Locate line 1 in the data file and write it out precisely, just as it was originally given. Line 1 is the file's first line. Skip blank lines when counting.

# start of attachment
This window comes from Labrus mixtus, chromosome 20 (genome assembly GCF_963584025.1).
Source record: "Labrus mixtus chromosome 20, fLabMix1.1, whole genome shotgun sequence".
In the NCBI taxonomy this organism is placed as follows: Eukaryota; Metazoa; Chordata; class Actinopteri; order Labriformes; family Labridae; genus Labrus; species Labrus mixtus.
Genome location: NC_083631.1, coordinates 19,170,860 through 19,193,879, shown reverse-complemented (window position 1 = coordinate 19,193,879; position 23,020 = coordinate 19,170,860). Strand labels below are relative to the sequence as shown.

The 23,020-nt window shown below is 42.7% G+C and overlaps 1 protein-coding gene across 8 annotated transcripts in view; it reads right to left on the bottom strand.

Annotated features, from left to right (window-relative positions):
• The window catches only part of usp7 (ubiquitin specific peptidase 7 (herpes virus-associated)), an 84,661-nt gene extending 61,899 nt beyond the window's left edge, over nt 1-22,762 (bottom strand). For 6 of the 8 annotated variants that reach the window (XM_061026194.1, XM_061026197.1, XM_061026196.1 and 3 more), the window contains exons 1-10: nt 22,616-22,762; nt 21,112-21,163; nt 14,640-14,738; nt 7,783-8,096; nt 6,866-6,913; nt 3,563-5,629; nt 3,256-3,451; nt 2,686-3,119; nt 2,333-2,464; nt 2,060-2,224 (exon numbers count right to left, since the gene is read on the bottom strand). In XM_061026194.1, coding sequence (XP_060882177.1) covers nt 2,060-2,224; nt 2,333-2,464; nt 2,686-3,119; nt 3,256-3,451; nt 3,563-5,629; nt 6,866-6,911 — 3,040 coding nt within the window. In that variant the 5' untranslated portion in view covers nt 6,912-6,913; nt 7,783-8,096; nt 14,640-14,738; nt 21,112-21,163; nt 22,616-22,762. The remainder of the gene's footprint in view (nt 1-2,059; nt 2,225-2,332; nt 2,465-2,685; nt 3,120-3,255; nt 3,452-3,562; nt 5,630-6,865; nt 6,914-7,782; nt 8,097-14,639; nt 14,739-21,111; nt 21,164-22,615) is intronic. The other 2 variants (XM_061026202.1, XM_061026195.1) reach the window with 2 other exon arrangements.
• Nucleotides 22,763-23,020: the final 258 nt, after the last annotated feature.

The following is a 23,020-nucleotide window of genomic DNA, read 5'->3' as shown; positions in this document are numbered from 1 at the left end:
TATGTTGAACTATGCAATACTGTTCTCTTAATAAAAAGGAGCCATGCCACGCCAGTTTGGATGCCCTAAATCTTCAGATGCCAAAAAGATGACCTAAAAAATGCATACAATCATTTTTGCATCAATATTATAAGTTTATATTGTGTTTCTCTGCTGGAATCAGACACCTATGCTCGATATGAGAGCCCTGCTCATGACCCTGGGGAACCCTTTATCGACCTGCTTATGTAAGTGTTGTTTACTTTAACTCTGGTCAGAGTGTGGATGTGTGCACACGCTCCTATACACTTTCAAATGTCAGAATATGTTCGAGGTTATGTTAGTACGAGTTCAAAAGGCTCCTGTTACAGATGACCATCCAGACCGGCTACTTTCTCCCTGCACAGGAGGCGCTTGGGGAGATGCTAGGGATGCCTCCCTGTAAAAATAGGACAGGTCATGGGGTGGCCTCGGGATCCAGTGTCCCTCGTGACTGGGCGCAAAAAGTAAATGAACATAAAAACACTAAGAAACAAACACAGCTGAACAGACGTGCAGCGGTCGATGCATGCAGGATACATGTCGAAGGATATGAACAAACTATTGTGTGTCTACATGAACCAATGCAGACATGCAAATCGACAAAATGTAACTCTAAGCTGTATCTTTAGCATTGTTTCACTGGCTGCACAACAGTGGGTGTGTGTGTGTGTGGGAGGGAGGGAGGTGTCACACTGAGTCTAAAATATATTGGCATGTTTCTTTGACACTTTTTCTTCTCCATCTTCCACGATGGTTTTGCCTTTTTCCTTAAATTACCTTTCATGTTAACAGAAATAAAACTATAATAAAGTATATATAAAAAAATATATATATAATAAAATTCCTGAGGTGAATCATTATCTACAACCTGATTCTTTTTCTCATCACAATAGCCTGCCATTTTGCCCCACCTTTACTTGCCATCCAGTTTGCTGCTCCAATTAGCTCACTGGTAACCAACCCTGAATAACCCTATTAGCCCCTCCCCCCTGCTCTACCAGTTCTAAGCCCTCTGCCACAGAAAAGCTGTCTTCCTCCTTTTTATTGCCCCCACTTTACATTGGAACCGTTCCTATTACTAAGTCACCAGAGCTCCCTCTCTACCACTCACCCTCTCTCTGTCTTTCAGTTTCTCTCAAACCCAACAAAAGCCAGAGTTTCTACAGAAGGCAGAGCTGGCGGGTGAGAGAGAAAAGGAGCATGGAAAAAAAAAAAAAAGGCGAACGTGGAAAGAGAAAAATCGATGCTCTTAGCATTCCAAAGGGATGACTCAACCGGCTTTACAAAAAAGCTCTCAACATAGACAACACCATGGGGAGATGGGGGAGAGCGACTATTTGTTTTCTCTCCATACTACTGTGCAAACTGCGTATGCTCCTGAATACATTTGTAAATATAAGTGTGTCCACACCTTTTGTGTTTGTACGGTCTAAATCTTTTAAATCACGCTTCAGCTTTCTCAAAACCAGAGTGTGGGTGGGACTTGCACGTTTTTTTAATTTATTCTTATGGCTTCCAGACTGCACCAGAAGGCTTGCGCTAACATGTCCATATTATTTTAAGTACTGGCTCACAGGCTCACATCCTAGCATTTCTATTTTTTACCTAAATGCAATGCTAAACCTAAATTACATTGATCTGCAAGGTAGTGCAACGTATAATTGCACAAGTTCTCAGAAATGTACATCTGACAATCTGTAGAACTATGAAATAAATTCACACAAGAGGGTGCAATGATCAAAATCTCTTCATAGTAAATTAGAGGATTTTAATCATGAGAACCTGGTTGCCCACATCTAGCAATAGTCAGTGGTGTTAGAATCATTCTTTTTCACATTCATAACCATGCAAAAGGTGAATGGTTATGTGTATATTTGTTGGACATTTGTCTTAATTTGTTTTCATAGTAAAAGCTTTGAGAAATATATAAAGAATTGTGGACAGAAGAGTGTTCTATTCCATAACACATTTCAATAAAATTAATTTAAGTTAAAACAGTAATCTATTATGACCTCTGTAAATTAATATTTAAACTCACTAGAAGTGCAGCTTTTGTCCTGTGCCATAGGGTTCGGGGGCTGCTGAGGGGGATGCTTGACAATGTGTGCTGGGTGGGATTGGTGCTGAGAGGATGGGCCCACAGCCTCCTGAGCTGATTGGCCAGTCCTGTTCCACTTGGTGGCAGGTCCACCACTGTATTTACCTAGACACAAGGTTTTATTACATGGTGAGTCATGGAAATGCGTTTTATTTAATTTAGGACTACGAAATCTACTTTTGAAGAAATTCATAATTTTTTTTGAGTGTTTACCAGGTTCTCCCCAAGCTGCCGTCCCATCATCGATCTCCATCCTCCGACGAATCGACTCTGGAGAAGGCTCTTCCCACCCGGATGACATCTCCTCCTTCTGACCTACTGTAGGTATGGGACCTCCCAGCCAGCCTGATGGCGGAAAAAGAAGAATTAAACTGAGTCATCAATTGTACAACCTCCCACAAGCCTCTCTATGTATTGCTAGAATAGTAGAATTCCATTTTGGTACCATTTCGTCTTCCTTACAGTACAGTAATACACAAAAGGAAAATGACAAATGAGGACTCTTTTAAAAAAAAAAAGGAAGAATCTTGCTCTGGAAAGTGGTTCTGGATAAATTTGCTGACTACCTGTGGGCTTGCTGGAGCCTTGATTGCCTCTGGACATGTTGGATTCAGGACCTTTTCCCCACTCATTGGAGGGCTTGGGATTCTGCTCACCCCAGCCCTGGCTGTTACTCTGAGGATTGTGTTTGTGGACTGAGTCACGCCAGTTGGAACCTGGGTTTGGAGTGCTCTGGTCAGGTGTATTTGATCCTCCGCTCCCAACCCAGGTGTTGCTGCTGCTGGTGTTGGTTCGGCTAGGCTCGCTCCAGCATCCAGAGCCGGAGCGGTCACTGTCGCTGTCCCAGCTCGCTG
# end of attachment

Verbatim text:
This window comes from Labrus mixtus, chromosome 20 (genome assembly GCF_963584025.1).